There’s a new system for managing buildings in an emergency – what it may mean for you

Posted: 31 July 2019

The Building Amendment Act, which was passed by Parliament in June, provides a new system for quickly and effectively managing buildings during and after an emergency.

The new system and legislative powers will come into effect in December. From that time, after an emergency event, councils will be able to:

  • carry out work to, or demolish, any buildings that pose an immediate risk to life, or risk damage or disruption to neighbouring buildings or public thoroughfares
  • require building owners to provide information, such as detailed engineering assessments, to help determine the risks posed by their buildings
  • require damaged buildings to be repaired or demolished on a case-by-case basis, as appropriate.

The new system for building emergency management provided by the Building Amendment Act was developed in response to the recommendations of the Canterbury Earthquakes Royal Commission, while the legislative powers for investigating building failures respond to the lessons learned during MBIE’s recent investigations into several significant building failures.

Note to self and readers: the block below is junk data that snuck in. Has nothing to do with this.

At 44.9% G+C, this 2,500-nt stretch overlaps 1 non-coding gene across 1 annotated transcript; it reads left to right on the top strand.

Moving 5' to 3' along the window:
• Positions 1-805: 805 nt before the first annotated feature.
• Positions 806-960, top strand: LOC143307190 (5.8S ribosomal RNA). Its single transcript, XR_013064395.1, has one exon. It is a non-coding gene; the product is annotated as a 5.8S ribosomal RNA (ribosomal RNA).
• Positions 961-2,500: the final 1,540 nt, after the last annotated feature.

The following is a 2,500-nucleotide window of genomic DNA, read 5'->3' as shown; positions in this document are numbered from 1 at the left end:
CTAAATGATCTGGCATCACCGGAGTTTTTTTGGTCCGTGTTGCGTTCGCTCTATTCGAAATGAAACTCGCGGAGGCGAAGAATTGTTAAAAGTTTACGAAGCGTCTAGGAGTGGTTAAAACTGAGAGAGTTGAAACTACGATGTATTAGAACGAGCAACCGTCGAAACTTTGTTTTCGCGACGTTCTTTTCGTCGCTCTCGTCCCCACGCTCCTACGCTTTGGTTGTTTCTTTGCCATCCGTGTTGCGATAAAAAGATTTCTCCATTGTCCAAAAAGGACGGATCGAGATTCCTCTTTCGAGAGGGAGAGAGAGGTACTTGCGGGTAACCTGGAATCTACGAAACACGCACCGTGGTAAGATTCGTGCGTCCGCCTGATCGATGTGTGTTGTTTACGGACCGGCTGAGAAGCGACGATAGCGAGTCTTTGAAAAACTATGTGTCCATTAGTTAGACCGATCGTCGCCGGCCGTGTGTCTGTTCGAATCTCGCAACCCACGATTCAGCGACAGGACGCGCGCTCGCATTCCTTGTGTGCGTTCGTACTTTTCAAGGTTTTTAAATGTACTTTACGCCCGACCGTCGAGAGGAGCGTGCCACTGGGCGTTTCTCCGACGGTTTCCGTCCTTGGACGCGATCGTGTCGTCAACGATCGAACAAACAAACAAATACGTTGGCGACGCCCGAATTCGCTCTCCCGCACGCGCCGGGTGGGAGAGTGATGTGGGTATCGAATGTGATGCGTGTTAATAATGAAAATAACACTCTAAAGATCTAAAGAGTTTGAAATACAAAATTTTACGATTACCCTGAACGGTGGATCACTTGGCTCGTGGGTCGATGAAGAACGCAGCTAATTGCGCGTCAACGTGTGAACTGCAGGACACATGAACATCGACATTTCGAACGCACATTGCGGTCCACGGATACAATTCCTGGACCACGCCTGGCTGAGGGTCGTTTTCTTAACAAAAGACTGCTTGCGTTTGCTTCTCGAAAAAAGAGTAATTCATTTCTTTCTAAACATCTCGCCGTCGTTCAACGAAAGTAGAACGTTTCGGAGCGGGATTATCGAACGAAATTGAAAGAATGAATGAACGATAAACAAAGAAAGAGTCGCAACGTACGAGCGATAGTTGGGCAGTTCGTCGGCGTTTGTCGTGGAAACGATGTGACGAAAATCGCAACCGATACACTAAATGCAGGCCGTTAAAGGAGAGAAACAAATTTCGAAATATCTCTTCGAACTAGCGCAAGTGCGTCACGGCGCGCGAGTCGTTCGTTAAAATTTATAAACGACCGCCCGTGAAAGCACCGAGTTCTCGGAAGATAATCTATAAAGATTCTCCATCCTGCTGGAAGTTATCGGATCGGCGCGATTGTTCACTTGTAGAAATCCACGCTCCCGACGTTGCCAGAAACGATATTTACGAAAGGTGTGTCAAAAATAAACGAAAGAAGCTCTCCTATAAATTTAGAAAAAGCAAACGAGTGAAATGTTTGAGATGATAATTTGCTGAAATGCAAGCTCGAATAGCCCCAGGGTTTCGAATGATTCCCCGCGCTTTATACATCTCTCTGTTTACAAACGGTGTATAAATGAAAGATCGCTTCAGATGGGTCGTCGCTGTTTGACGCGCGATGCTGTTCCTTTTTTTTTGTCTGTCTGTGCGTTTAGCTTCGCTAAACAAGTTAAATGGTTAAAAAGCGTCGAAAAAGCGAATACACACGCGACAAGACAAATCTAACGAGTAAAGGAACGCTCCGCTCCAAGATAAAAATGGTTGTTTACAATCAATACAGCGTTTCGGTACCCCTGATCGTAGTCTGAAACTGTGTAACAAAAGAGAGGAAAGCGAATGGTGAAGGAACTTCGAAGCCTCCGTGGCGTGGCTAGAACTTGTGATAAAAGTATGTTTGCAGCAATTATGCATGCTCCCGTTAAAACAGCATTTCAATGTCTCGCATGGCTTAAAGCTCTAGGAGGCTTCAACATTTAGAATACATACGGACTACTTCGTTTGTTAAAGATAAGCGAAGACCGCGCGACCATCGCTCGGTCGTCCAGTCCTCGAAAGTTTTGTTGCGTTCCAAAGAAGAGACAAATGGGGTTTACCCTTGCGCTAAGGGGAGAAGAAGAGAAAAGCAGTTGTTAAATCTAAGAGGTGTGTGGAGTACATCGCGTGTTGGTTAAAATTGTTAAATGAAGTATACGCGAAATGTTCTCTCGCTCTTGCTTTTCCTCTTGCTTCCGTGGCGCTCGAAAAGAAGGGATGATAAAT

The Building Amendment Act also provides clear legislative powers to allow MBIE to investigate significant building failures.

You can read more on the New Zealand Parliament website.

This information is published by the Ministry of Business, Innovation and Employment’s Chief Executive. It is a general guide only and, if used, does not relieve any person of the obligation to consider any matter to which the information relates according to the circumstances of the particular case. Expert advice may be required in specific circumstances. Where this information relates to assisting people: